Ad-men satire enthralls Lithuania

  • 2006-02-08
  • By Milda Seputyte
VILNIUS - You won't find the word "diringas," which serves as the one-word title of a major new film, in any Lithuanian dictionary. New homegrown movies are commonplace in other countries, but in Lithuania they have the force of a huge cultural event. "Diringas" is no exception.

I went to see "Diringas" on a night when the temperature hit minus 20 degrees Celsius. If it wasn't for this assignment, you'd have seen me tucked under a warm blanket with a good book. So, it was rather impressive to see the theater packed with people who were there out of a sense of pleasure not duty.

On top of the itch to find out what this new neologism "diring" means, people wondered what revolution director Ignas Miskinis was igniting with his baby. In a manifesto Miskinis co-wrote with six other young filmmakers on the website, he made his position on the Lithuanian film industry plain: Stop whining about meager funding, about the lack of support, about the crisis in the national film industry. It's time to change and it is possible to do so even in these circumstances.

The seven film directors promised to release 10 new films that represent their generation in just three years. "Diringas" is the first.

Miskinis, 28, one of the most acclaimed young film directors in Lithuania, first appeared on the scene with his very successful short film, "Easily and Sweetly", a couple of years ago.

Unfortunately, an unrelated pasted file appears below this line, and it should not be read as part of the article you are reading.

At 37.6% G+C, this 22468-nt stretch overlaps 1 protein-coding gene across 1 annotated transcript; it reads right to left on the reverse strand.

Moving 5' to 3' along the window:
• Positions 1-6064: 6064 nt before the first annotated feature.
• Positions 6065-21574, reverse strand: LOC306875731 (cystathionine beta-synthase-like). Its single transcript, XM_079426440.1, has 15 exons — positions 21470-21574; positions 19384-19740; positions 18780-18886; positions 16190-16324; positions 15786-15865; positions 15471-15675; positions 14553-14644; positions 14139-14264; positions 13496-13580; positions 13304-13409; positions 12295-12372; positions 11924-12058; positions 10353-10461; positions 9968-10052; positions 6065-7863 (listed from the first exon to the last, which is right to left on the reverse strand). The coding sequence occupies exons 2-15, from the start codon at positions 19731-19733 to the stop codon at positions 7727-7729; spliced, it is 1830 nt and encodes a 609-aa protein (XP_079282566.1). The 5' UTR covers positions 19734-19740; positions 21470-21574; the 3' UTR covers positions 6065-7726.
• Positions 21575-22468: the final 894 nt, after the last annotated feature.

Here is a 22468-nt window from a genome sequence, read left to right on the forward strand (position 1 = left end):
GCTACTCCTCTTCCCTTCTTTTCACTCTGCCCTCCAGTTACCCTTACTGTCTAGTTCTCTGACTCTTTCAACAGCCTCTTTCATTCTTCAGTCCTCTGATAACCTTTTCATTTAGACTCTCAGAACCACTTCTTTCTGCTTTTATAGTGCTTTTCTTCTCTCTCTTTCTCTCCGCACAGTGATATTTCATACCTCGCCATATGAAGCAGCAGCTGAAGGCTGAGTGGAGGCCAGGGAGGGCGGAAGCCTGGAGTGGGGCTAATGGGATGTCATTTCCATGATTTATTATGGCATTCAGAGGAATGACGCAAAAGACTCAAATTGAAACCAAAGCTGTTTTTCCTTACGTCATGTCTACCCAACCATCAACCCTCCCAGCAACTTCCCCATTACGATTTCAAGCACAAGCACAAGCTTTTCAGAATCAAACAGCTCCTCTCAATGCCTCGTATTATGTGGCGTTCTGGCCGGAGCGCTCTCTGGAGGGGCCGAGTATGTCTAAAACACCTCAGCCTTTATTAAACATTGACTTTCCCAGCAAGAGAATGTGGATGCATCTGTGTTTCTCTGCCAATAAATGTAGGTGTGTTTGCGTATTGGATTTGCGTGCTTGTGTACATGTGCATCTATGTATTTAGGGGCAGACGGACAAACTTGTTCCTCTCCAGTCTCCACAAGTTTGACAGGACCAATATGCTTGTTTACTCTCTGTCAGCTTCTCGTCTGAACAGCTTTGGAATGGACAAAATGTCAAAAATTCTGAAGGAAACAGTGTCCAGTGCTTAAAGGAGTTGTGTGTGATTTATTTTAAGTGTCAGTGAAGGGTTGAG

Previously, he made his living directing commercials for an advertising company, an atmosphere that serves as the milieu for his first film, "Diringas."

In the film, two rival advertising companies receive an offer of unheard-of profits to create an advertising campaign for a product called "Diringas." The catch: Neither company knows what "Diringas" is.

Agency Perpetuum Bella gets a strange order from mysterious clients. The company's head, Laimonas, has no clue what he's supposed to sell, but the profits are too tempting to resist. "Diringas isn't just a brand, it's a superbrand," says Laimonas, but that's all he has to say. When Laimonas meets Yura, a man who seems to have some idea what "Diringas" may be, he thinks he's found an answer and a perfect man for an ad.

Just wait for the surprise ending.

The comedy serves as a poignant and ironic portrait of modern society, where the exaggerated importance of image has idiotic effects on people. Commercials tend to throw meaningless concepts that sound like the essences of truth right at you all the time.

The film accurately captures so-called advertising "professionals" many of whom blab just for the sake of blabbing, for the sake of selling "the idea" to their clients, not quite understanding what it's all about in first place.

It's funny, it's intriguing, and…Did I say it was funny? The actors are having an absolute blast while developing their caricatures. There's the director of rival company Diana, whose outfits seem to be borrowed from a hooker and is the son of Laimonas Mantas, whose pseudo-language involves only an airport English vocabulary. Then there's Laimonas' assistant Baslys, who is one hell of a gofer.

Still I wonder if "Diringas" would have made a better short film. What we have now is draft material: some scenes are clearly unnecessary or too long, waiting to be cut out in the editor's room. This also affects the narrative which lacks development and a clear structure.

Given the short period of film production (six months), and its incredibly low budget (300,000 litas), one can't expect a masterpiece, but the film could have used a few more careful touch-ups from its director.